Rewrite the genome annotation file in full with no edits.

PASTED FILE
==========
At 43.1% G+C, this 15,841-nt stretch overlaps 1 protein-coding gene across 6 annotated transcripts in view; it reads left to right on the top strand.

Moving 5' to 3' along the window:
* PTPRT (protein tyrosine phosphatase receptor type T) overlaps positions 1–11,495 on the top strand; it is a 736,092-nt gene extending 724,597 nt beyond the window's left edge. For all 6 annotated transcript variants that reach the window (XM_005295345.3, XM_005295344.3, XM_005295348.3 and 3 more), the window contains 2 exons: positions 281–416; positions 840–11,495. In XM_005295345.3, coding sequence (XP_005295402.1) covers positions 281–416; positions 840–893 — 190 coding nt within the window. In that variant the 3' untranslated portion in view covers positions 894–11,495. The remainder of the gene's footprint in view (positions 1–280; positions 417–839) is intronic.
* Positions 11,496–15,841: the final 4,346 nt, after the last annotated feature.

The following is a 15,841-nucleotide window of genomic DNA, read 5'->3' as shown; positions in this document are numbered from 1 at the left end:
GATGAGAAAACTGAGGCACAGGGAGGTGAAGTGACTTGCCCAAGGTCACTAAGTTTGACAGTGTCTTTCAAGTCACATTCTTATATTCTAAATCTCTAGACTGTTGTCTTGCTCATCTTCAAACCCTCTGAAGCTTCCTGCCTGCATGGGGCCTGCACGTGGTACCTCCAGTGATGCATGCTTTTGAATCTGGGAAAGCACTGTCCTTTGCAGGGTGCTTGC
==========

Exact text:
At 43.1% G+C, this 15,841-nt stretch overlaps 1 protein-coding gene across 6 annotated transcripts in view; it reads left to right on the top strand.

Moving 5' to 3' along the window:
* PTPRT (protein tyrosine phosphatase receptor type T) overlaps positions 1–11,495 on the top strand; it is a 736,092-nt gene extending 724,597 nt beyond the window's left edge. For all 6 annotated transcript variants that reach the window (XM_005295345.3, XM_005295344.3, XM_005295348.3 and 3 more), the window contains 2 exons: positions 281–416; positions 840–11,495. In XM_005295345.3, coding sequence (XP_005295402.1) covers positions 281–416; positions 840–893 — 190 coding nt within the window. In that variant the 3' untranslated portion in view covers positions 894–11,495. The remainder of the gene's footprint in view (positions 1–280; positions 417–839) is intronic.
* Positions 11,496–15,841: the final 4,346 nt, after the last annotated feature.

The following is a 15,841-nucleotide window of genomic DNA, read 5'->3' as shown; positions in this document are numbered from 1 at the left end:
GATGAGAAAACTGAGGCACAGGGAGGTGAAGTGACTTGCCCAAGGTCACTAAGTTTGACAGTGTCTTTCAAGTCACATTCTTATATTCTAAATCTCTAGACTGTTGTCTTGCTCATCTTCAAACCCTCTGAAGCTTCCTGCCTGCATGGGGCCTGCACGTGGTACCTCCAGTGATGCATGCTTTTGAATCTGGGAAAGCACTGTCCTTTGCAGGGTGCTTGC